BrightLec Electrical | Leeds Based Electrical Contractors | The latest in industrial electronics
17718
post-template-default,single,single-post,postid-17718,single-format-standard,ajax_fade,page_not_loaded,,qode-title-hidden,qode-theme-ver-16.8,qode-theme-bridge,wpb-js-composer js-comp-ver-5.5.2,vc_responsive

The latest in industrial electronics

The industrial sector is seeing rapid change as emerging technologies like robotics and virtual reality become more affordable and relevant to a wider range of applications. From manufacturing and engineering to construction, the development is happening faster now than in the last four decades combined.

Companies who operate in this sector can benefit from the latest in industrial electronics in some way, whatever the vertical. Manufacturers can benefit from robotics, construction companies can benefit from work site automation, and engineering firms can benefit from more efficient, safer machinery. In this article, we look at the latest in industrial electronics and how these technologies and systems benefit business.

Robotics and automation

Production lines and engineering firms are making use of robotics more than ever. The robots used to assemble, piece together and create products – from consumer electronics to furniture – are becoming more advanced. With the right investment, it is possible to manufacture hundreds of products made up of multiple parts per hour without human input. These fully automated production lines maximise manufacturing output, minimise downtime, and offer long-term savings versus employing workers.

Virtual reality

Manufacturers are also benefiting from virtual reality, otherwise known as digital design, simulation, and integration. One benefit is it allows manufacturers to inspect products at every stage of production, effectively eliminating defects from their finished products. This is achieved using virtual and augmented reality (VR/AR) devices. The technology is also being piloted to assist complex assembly, with workers on the factory floor at Volvo wearing VR headsets to see work instructions in plain view. VR is also being used to map products to create 3D representations of them in software.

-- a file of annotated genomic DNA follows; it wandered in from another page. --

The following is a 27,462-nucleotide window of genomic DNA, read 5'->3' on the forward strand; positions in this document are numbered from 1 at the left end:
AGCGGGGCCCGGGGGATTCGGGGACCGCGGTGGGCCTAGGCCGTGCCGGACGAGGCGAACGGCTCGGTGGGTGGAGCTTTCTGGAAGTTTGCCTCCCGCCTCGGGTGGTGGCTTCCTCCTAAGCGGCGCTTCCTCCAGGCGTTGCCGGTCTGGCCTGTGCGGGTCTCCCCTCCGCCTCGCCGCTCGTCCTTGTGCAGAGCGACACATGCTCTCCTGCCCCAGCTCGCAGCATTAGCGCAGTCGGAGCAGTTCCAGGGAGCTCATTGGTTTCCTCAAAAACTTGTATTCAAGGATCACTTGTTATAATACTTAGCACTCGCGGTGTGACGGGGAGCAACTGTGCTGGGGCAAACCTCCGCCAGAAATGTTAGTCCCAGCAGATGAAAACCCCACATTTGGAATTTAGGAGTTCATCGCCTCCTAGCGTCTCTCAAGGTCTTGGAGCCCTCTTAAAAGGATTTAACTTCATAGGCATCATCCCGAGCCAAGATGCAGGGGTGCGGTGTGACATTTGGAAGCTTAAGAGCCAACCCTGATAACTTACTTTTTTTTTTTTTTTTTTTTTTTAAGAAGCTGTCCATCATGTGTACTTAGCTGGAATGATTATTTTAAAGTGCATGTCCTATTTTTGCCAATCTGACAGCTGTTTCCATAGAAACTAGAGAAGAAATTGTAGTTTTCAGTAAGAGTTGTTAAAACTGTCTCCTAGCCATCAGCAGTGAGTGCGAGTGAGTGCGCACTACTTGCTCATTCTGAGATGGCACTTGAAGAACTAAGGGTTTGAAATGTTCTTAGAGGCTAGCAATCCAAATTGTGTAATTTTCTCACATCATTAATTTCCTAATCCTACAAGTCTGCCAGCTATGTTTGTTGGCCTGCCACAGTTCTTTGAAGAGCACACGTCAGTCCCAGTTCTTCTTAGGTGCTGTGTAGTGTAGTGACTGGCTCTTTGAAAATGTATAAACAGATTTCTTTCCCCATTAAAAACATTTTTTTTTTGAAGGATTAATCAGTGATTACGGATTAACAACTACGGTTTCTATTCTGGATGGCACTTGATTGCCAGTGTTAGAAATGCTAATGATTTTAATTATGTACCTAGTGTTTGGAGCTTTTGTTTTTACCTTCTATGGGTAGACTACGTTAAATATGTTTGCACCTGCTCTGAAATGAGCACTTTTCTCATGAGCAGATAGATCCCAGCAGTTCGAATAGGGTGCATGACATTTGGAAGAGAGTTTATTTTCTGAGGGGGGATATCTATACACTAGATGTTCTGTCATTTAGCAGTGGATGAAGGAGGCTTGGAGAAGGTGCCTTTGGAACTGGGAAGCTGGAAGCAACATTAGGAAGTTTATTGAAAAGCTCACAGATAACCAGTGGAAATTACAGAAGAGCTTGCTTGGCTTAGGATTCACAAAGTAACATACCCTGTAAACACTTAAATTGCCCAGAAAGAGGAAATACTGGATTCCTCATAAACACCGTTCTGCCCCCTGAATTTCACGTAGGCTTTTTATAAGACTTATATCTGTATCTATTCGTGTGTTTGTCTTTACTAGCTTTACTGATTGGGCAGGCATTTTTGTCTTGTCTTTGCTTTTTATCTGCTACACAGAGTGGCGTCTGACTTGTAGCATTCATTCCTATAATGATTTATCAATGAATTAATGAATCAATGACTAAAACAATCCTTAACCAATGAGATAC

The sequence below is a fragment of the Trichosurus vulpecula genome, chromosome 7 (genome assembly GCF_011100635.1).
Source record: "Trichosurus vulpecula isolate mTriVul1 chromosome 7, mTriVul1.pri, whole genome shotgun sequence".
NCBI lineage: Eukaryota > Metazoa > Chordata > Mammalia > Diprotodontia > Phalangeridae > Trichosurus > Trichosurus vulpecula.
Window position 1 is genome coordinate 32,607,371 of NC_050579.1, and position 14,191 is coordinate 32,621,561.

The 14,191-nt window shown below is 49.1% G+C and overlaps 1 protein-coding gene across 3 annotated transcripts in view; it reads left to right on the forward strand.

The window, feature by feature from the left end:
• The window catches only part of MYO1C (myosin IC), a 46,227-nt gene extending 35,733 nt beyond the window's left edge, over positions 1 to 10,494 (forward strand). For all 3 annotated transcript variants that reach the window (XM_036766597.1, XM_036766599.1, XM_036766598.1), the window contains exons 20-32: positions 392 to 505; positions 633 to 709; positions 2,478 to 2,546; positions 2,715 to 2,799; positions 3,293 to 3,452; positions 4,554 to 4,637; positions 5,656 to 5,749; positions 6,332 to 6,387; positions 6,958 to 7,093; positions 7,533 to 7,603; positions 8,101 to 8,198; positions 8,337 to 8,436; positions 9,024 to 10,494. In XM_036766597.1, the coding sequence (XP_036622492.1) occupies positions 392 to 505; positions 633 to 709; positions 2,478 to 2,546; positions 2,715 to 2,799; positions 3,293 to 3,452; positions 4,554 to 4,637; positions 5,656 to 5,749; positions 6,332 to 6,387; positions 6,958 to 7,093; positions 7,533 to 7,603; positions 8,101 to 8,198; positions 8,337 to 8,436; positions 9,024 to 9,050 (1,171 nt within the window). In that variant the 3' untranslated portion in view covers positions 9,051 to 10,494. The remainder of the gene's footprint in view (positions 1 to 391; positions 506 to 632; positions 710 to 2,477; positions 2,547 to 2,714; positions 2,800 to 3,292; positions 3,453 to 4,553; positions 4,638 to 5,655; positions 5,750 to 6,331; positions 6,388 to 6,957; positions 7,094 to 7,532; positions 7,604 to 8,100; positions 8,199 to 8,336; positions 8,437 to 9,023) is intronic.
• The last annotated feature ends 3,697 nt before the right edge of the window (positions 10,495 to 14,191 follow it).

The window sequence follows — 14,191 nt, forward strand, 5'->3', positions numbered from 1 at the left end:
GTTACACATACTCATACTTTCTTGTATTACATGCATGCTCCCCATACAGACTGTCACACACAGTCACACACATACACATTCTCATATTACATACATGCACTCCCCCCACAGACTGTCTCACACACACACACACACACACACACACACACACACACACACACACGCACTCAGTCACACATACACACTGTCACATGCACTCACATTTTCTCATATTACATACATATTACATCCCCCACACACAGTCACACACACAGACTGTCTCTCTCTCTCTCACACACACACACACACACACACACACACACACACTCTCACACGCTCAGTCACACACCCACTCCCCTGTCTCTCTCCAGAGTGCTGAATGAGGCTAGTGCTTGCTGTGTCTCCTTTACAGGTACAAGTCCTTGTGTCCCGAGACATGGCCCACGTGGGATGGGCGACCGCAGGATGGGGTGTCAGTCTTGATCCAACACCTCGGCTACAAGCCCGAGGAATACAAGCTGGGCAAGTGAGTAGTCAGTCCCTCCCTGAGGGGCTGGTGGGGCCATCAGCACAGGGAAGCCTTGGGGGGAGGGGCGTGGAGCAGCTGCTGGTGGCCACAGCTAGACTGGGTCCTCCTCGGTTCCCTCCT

Optimised air compressors

Air compressors in industrial plants account for a huge amount of energy use. They are estimated to account for £1.5 billion in wasted energy in the UK. Optimising air compression is important to save energy and meet emissions targets. Many air compressors are poorly designed and poorly maintained. That’s why companies are increasingly looking to high grade compressors which optimise energy consumption with features like timers, running hours and load/no load control. By investing in newer air compressors with these features, it is possible to reduce energy consumption by 50%.

Optimised HVAC systems

Heating, ventilation, and air-conditioning systems account for even more wasted energy than air compressors. Old and poorly maintained systems are highly inefficient. The main objective of these systems is to ensure an indoor environment is both safe and comfortable for humans, but the inefficiency of them has led to companies seeking out ways to reduce energy use with the likes of ice powered air conditioners, thermally driven air conditioning, energy analysis software, geothermal heat bumps and HVAC zoning.

Next-gen industrial machinery

Industrial machinery and related software is getting more and more advanced, and in turn, it’s also getting better at its job. Siemens is one of the leaders in the field, with a suite of advanced industrial machinery that helps manufacturers meet quality standards. Their products enable engineer-to-order automation, lifecycle analytics, production performance, manufacturing process planning and automation, and more. The most advanced machinery gives firms a competitive advantage.

3D printing

3D printing is being used in industry right now for tooling and to manufacture functional prototypes and end-use parts. There are 3D printers that can print metal (powdered metal which is sintered to become solid) and there’s a 3D printer called the Markforged Mark Two which can print composites like fibreglass, carbon fibre and Kevlar. The latter produces parts which are as strong as or stronger than 6061 aluminium. Far from being the plastic-only technology many associate it with, 3D printing is a seriously useful manufacturing method in industry for short production runs and more.

Need an industrial electrician?

We have long standing relationships with a number of industrial companies. To find out how Brightlec can help your company, call us on 01138 941 968.

No Comments

Sorry, the comment form is closed at this time.